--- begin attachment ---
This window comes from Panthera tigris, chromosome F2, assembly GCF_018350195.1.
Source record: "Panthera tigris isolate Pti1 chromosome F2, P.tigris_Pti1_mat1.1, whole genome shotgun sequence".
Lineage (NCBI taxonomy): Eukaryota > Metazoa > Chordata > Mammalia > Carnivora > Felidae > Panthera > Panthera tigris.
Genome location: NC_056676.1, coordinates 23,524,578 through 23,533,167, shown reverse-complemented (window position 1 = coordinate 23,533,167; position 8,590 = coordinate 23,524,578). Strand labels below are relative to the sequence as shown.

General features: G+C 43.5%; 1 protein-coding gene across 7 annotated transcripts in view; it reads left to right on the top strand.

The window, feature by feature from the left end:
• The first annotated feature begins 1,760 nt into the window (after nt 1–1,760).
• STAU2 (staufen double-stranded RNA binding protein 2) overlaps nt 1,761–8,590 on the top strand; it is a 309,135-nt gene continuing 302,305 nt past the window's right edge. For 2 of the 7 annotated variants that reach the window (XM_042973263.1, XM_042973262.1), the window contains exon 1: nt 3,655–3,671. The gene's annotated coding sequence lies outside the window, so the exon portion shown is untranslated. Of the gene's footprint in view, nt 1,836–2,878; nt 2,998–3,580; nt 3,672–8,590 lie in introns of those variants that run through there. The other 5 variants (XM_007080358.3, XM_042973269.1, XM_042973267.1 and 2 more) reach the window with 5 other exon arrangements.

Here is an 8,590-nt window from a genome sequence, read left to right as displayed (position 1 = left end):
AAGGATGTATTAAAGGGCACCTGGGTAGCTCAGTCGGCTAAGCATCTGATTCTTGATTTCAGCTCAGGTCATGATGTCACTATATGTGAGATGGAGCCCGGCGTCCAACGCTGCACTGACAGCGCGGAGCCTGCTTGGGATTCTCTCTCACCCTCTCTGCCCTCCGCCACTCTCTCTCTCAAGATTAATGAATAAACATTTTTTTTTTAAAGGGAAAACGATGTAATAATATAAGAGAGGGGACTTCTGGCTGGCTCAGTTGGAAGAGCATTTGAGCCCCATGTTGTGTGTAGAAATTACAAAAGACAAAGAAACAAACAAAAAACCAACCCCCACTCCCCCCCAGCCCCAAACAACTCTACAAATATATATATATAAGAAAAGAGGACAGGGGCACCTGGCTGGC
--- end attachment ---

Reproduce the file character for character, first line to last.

This window comes from Panthera tigris, chromosome F2, assembly GCF_018350195.1.
Source record: "Panthera tigris isolate Pti1 chromosome F2, P.tigris_Pti1_mat1.1, whole genome shotgun sequence".
Lineage (NCBI taxonomy): Eukaryota > Metazoa > Chordata > Mammalia > Carnivora > Felidae > Panthera > Panthera tigris.
Genome location: NC_056676.1, coordinates 23,524,578 through 23,533,167, shown reverse-complemented (window position 1 = coordinate 23,533,167; position 8,590 = coordinate 23,524,578). Strand labels below are relative to the sequence as shown.

General features: G+C 43.5%; 1 protein-coding gene across 7 annotated transcripts in view; it reads left to right on the top strand.

The window, feature by feature from the left end:
• The first annotated feature begins 1,760 nt into the window (after nt 1–1,760).
• STAU2 (staufen double-stranded RNA binding protein 2) overlaps nt 1,761–8,590 on the top strand; it is a 309,135-nt gene continuing 302,305 nt past the window's right edge. For 2 of the 7 annotated variants that reach the window (XM_042973263.1, XM_042973262.1), the window contains exon 1: nt 3,655–3,671. The gene's annotated coding sequence lies outside the window, so the exon portion shown is untranslated. Of the gene's footprint in view, nt 1,836–2,878; nt 2,998–3,580; nt 3,672–8,590 lie in introns of those variants that run through there. The other 5 variants (XM_007080358.3, XM_042973269.1, XM_042973267.1 and 2 more) reach the window with 5 other exon arrangements.

Here is an 8,590-nt window from a genome sequence, read left to right as displayed (position 1 = left end):
AAGGATGTATTAAAGGGCACCTGGGTAGCTCAGTCGGCTAAGCATCTGATTCTTGATTTCAGCTCAGGTCATGATGTCACTATATGTGAGATGGAGCCCGGCGTCCAACGCTGCACTGACAGCGCGGAGCCTGCTTGGGATTCTCTCTCACCCTCTCTGCCCTCCGCCACTCTCTCTCTCAAGATTAATGAATAAACATTTTTTTTTTAAAGGGAAAACGATGTAATAATATAAGAGAGGGGACTTCTGGCTGGCTCAGTTGGAAGAGCATTTGAGCCCCATGTTGTGTGTAGAAATTACAAAAGACAAAGAAACAAACAAAAAACCAACCCCCACTCCCCCCCAGCCCCAAACAACTCTACAAATATATATATATAAGAAAAGAGGACAGGGGCACCTGGCTGGC